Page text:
A different kind of work ethic

It’s close to midnight as I type these lines. I should’ve finished my editorial a while ago, days ago actually. Tha’ts what happened the previous two issues. But for my third issue a realization dawned on me, one whose roots stretch all the way to back a military unit outside Havana twelve years ago.

I found myself in that unit one sweltering summer afternoon, surrounded by quivering recruit’s on the first day of our compulsory military service. I stayed in that military unit for two years, waking up at five in the morning and running more miles and doing more pushups than I cared to count, and I came out fitter and stronger and more disciplined, not because I chose to, but because I was forced to.

I still workout, but never with as much intensity as when I had a screaming sergeant hovering by. I struggle to get up before seven and I eat more than I should. I do these things because I have a choice. I do them because no one forces me to do otherwise.

If I come across as someone who supports a compulsory draft, then rest assured that I do not. I know of at least one soldier who committed suicide in that unit, and a friend of mine was sent to a military prison because a warehouse he was guarding got broken into. Both of them would probably be better off today had they not been forced into the army.

I do believe, however, that very valuable experiences can be learned form doing things you never wanted to do. Many journalists wish they could write about whatever they wanted to write about. I know I did. Id propose ideas to my editor-in-chief, and whenever he said no, Id sigh and promise myself that one day Id write whatever the hell I wanted to write about.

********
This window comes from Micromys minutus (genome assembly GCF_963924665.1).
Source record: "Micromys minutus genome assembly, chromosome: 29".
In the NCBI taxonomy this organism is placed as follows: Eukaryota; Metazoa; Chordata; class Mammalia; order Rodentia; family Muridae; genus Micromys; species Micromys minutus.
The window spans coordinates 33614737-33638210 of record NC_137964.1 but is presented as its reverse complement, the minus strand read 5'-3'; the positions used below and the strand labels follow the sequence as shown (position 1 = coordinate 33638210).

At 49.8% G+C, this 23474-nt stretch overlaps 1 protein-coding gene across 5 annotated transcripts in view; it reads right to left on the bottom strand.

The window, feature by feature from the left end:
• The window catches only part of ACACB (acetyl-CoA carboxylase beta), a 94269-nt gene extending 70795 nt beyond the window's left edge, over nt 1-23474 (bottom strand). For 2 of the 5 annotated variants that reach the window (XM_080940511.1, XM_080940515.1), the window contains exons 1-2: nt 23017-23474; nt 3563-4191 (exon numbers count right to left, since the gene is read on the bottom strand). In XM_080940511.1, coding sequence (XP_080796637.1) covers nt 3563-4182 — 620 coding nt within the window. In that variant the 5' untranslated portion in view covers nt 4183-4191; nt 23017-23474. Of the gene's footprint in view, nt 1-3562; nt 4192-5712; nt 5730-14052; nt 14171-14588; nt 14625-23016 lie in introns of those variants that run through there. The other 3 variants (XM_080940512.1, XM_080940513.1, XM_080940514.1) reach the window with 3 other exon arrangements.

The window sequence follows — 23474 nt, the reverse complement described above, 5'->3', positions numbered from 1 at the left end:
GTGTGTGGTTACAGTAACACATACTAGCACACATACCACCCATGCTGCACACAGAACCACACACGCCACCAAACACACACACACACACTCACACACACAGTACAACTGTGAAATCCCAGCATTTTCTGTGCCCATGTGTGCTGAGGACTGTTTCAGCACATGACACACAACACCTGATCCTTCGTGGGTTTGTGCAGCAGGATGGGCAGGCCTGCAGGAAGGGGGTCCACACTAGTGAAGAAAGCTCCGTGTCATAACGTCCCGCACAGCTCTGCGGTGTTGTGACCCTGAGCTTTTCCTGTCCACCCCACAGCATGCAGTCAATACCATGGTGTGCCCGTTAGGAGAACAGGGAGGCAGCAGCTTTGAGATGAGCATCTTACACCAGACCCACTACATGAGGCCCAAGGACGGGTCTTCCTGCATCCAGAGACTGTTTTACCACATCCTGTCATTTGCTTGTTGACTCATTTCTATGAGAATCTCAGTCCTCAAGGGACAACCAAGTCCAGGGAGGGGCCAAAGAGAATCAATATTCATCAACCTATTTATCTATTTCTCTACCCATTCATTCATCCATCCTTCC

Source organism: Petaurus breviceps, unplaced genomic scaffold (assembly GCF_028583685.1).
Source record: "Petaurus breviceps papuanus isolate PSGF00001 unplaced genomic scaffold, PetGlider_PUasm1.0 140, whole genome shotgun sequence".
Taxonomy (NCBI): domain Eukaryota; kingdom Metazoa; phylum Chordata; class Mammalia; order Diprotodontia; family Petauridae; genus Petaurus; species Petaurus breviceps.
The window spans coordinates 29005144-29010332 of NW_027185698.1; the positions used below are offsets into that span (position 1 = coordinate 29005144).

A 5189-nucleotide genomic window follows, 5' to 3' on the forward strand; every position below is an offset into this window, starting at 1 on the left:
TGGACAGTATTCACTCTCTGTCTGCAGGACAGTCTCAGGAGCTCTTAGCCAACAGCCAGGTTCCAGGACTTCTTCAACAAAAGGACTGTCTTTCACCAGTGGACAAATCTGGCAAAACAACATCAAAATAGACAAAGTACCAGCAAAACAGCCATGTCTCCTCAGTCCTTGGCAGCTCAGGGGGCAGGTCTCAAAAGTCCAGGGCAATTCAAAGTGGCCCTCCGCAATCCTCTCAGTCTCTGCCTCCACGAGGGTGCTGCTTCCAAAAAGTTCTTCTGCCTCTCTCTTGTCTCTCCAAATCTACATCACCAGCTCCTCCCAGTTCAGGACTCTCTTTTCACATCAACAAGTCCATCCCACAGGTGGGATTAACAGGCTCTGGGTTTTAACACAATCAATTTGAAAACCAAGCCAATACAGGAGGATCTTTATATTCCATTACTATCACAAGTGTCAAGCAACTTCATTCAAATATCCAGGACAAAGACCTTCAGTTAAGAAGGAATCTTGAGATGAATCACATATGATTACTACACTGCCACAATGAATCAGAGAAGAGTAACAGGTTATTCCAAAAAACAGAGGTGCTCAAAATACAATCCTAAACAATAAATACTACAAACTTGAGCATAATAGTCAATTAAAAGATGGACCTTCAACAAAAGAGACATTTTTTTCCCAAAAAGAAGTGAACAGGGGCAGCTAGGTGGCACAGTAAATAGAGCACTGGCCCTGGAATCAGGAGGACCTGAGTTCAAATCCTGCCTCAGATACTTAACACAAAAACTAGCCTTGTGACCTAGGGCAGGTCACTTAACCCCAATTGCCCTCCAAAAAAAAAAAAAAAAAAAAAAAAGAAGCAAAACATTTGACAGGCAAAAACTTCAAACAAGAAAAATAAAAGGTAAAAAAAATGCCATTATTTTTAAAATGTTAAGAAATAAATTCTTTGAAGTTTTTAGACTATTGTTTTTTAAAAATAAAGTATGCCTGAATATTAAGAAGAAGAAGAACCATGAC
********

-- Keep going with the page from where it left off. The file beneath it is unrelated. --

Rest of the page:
Now that I have that freedom, I realize that doing what you want can be more difficult than being told what to do. Writing whatever you want takes practice and strength and determination as a well as a certain je ne sais quoi , a screw-you attitude: I don’t care if you’ll like what I write about. The problem is, I don’t have the practice and I care what people think about what I write. I want to wow people, entertain them with my wittiness and make them reflect about things and ponder life, and so I set a high standard for myself before I even begin writing, one that Im almost guaranteed not to reach.

That doesn’t just apply to me. I’ve asked around. Many agree, even here at UTM: it’s easier when you’re assigned a very specific topic or task or assignment.
Im not proposing that it’s better to be forced to do things. Im proposing that sometimes things work out easier when you are, and that you can get more out of it when forced to do things you don’t like. Im also proposing that to do whatever you want, you must have serious work ethic, solid experience and a bottle of aspirin.

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